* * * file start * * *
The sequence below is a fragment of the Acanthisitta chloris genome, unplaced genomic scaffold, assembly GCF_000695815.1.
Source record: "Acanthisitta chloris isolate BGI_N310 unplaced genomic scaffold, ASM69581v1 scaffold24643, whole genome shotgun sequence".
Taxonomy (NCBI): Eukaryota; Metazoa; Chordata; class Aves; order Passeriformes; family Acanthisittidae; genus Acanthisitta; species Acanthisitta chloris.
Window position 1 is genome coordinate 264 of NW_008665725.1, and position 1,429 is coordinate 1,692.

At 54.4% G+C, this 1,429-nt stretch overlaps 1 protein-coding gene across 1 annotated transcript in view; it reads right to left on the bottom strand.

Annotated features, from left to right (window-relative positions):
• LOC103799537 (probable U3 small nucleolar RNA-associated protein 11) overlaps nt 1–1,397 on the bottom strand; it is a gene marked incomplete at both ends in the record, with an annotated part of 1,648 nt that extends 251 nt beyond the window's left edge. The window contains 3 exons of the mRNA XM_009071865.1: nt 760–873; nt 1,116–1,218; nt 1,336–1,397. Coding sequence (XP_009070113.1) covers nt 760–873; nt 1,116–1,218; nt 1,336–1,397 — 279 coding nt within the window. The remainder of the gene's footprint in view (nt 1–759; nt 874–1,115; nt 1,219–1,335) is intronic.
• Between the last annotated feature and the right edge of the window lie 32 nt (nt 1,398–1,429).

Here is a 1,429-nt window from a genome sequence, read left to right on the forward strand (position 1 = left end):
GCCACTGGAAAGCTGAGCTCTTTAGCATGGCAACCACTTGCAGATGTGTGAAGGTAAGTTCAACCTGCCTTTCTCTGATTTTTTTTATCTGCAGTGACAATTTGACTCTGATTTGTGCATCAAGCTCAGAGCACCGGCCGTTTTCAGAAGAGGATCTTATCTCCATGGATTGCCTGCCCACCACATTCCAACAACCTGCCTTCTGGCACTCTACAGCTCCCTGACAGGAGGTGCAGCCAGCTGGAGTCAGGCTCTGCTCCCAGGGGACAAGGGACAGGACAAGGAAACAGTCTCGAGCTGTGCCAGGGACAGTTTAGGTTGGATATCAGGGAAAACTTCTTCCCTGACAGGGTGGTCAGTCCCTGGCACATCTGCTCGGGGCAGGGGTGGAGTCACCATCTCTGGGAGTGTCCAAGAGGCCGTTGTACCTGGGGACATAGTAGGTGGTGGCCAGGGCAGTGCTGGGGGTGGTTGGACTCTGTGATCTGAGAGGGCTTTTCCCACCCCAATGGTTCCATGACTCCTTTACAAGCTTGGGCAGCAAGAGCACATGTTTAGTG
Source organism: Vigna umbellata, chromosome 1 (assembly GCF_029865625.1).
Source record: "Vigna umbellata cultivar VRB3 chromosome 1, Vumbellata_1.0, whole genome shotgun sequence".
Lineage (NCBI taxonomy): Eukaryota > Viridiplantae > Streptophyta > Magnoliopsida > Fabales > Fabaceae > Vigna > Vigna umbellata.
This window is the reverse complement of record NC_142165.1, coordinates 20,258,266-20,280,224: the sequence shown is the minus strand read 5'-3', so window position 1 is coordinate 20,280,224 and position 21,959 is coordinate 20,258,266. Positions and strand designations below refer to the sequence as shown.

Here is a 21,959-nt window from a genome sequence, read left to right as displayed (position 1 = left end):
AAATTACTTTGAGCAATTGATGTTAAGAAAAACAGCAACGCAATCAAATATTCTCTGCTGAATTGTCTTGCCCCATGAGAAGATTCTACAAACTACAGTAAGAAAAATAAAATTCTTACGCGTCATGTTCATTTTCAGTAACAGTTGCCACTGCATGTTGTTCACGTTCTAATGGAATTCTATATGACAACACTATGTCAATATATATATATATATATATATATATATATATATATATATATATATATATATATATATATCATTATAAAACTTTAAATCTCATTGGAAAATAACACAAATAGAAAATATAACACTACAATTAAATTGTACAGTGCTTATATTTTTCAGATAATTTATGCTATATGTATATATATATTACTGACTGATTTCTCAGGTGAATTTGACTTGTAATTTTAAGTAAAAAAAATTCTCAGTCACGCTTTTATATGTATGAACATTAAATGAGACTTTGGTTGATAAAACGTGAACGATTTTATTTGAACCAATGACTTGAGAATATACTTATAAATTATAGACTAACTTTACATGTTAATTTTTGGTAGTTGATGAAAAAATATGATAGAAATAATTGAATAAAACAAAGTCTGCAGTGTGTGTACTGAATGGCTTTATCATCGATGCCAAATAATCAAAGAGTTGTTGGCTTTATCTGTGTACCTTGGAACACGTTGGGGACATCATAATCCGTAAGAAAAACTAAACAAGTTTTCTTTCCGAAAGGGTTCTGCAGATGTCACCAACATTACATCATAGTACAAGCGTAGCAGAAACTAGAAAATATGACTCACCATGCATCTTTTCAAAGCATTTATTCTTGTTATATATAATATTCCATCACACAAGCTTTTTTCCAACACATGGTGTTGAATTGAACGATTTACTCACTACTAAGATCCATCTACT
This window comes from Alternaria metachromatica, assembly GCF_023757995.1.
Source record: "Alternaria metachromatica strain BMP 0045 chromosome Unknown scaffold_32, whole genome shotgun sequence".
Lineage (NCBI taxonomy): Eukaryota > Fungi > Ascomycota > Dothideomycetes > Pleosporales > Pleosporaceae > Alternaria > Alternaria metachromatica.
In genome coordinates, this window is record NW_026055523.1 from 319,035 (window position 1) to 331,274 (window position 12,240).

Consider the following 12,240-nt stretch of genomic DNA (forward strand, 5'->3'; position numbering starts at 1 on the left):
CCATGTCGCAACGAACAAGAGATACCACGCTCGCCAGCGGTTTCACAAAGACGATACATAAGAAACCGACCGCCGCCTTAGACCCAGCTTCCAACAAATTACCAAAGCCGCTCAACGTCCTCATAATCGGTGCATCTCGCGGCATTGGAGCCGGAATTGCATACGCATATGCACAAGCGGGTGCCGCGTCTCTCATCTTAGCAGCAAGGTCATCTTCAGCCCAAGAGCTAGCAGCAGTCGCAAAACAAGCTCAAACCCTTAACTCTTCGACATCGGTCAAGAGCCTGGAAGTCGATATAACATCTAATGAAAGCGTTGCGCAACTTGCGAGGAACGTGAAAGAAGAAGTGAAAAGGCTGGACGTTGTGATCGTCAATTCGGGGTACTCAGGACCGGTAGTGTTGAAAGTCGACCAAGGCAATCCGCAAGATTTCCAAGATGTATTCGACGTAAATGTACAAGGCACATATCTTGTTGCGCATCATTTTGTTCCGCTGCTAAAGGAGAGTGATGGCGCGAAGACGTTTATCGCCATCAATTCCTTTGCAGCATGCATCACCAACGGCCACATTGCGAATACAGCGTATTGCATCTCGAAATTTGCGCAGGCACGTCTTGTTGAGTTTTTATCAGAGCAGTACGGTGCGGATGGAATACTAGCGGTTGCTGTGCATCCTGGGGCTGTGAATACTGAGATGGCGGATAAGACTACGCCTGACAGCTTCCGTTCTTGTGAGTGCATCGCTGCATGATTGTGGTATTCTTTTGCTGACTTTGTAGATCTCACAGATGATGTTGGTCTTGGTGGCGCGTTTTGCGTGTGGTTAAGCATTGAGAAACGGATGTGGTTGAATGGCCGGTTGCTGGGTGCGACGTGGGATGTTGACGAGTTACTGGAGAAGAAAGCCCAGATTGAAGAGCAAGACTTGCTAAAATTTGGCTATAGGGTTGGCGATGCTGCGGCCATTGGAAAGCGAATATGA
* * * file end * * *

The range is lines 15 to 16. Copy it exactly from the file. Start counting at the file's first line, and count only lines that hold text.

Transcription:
Here is a 21,959-nt window from a genome sequence, read left to right as displayed (position 1 = left end):
AAATTACTTTGAGCAATTGATGTTAAGAAAAACAGCAACGCAATCAAATATTCTCTGCTGAATTGTCTTGCCCCATGAGAAGATTCTACAAACTACAGTAAGAAAAATAAAATTCTTACGCGTCATGTTCATTTTCAGTAACAGTTGCCACTGCATGTTGTTCACGTTCTAATGGAATTCTATATGACAACACTATGTCAATATATATATATATATATATATATATATATATATATATATATATATATATATATATATATCATTATAAAACTTTAAATCTCATTGGAAAATAACACAAATAGAAAATATAACACTACAATTAAATTGTACAGTGCTTATATTTTTCAGATAATTTATGCTATATGTATATATATATTACTGACTGATTTCTCAGGTGAATTTGACTTGTAATTTTAAGTAAAAAAAATTCTCAGTCACGCTTTTATATGTATGAACATTAAATGAGACTTTGGTTGATAAAACGTGAACGATTTTATTTGAACCAATGACTTGAGAATATACTTATAAATTATAGACTAACTTTACATGTTAATTTTTGGTAGTTGATGAAAAAATATGATAGAAATAATTGAATAAAACAAAGTCTGCAGTGTGTGTACTGAATGGCTTTATCATCGATGCCAAATAATCAAAGAGTTGTTGGCTTTATCTGTGTACCTTGGAACACGTTGGGGACATCATAATCCGTAAGAAAAACTAAACAAGTTTTCTTTCCGAAAGGGTTCTGCAGATGTCACCAACATTACATCATAGTACAAGCGTAGCAGAAACTAGAAAATATGACTCACCATGCATCTTTTCAAAGCATTTATTCTTGTTATATATAATATTCCATCACACAAGCTTTTTTCCAACACATGGTGTTGAATTGAACGATTTACTCACTACTAAGATCCATCTACT